5. Jewish Solidarity

Since 1993, Jewish Solidarity has delivered over 35 tons of medicine, food and other supplies to Cuba’s more than 1500 Jews in Havana and throughout this island nation. They have a humanitarian license that allows them to collect financial donations to then buy the necessary items that are most needed in Cuba. Jewish Solidarity is accepting financial donations to buy medicine, food and other supplies to be distributed in Cuba.

6. Daughters of Charity

The Daughters of Charity, a non-profit organization based in Miami, Florida, that has been sending humanitarian goods to Cuba since 1994. You can send a check donation so they can buy needed food items and pay the cost of the containers they will be sending to Cuba.

All donations are tax deductible. Please include your name, address and phone number on any mailed donations in order to receive a donation confirmation letter.

Please mail checks to: Cuba Hurricane Relief, P.O. Box 53106, Washington, DC 20009.


Hurricane Hits Cuba During Political Season in America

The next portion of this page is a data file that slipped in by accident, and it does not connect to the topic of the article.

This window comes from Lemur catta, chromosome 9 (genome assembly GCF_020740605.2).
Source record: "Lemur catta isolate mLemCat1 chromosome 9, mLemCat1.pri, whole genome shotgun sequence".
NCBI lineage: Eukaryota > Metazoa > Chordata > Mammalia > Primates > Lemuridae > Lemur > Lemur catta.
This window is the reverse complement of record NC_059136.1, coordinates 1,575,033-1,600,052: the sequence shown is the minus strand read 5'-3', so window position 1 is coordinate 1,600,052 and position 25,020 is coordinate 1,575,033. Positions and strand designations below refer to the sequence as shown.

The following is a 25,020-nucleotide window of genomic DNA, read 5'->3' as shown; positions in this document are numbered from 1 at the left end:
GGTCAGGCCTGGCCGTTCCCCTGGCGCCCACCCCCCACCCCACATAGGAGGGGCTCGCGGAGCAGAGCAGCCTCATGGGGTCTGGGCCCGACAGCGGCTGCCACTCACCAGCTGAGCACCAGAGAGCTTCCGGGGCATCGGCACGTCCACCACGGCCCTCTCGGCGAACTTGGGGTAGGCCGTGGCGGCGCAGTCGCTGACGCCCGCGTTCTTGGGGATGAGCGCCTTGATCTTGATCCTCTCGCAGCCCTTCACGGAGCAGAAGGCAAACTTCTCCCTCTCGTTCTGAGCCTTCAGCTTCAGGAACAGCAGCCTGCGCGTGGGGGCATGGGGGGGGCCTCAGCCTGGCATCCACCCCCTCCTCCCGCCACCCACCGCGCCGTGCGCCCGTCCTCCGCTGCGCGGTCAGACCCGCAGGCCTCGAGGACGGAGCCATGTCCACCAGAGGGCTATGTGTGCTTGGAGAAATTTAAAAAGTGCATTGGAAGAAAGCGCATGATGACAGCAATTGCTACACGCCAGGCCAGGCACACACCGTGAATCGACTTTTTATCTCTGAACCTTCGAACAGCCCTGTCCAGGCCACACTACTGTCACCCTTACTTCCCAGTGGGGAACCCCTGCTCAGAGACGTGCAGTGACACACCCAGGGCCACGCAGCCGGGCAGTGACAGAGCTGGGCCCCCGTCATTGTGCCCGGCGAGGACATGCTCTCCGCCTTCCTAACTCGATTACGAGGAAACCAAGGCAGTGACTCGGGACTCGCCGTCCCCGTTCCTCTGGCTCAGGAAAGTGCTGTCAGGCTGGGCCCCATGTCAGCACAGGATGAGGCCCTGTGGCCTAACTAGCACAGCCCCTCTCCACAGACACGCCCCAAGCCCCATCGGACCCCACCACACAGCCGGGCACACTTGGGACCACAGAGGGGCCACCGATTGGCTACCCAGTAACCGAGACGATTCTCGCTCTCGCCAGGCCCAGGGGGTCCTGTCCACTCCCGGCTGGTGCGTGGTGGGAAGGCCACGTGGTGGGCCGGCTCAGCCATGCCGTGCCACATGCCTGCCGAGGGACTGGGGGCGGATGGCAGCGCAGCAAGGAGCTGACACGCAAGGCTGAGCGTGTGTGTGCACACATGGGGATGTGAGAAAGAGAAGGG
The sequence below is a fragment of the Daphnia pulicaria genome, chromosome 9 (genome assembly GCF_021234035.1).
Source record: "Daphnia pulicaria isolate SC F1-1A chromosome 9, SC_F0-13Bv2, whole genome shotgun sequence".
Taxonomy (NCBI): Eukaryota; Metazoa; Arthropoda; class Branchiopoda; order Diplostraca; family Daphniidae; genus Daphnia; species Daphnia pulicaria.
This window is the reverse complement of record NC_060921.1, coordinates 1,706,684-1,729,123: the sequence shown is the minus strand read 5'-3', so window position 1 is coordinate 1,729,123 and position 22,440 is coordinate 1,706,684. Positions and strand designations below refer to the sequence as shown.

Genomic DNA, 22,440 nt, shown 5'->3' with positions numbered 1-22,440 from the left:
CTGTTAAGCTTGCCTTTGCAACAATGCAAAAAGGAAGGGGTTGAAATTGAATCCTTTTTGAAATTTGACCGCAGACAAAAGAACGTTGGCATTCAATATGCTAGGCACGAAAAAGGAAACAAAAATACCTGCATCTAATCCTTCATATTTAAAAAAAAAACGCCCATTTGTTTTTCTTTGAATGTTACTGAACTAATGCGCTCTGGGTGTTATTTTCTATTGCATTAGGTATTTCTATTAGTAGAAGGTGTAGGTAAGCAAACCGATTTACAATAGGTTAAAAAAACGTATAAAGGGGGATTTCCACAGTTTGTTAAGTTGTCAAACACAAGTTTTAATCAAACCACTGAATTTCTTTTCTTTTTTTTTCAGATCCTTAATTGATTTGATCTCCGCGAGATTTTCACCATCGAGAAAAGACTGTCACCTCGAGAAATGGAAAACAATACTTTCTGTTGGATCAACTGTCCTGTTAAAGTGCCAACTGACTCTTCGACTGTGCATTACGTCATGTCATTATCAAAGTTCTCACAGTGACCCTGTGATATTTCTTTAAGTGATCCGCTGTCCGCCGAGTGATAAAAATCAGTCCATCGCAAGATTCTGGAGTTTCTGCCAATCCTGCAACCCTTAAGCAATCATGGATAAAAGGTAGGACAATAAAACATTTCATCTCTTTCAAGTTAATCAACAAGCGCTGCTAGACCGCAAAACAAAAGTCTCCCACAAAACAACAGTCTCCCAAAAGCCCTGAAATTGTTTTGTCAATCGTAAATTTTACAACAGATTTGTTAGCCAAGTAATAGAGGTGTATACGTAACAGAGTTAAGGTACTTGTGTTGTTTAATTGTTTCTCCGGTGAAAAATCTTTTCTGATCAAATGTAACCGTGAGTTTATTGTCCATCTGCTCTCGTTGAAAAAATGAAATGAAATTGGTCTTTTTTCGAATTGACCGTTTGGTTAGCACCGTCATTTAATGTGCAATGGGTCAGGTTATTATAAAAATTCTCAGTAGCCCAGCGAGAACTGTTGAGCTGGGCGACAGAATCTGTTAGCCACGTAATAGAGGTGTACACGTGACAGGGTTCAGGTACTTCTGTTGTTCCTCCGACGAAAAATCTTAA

September 5, 2008

Dear Friend:

This week, our news summary is dominated by the sorrowful news from Cuba about the destruction inflicted by Hurricane Gustav on the island and its people. While no lives were lost, its grievous damage included the destruction of 100,000 homes and crops worth millions of dollars. The devastation, we’re told, is horrific. Billions are needed to aid Cuba’s recovery.

Earlier, Cuba Central, The Center for Democracy in the Americas, the Center for International Policy, and the Fund for Reconciliation and Development issued a fundraising appeal urging donations to several charities that are able legally to redirect funds for hurricane relief in Cuba.

But this is a task that is larger than what individuals and charities can do. Governments are summoned to express their humanity and values in times of crisis. The line of government donors to Cuba has already formed, and it is growing longer. Look who is among them.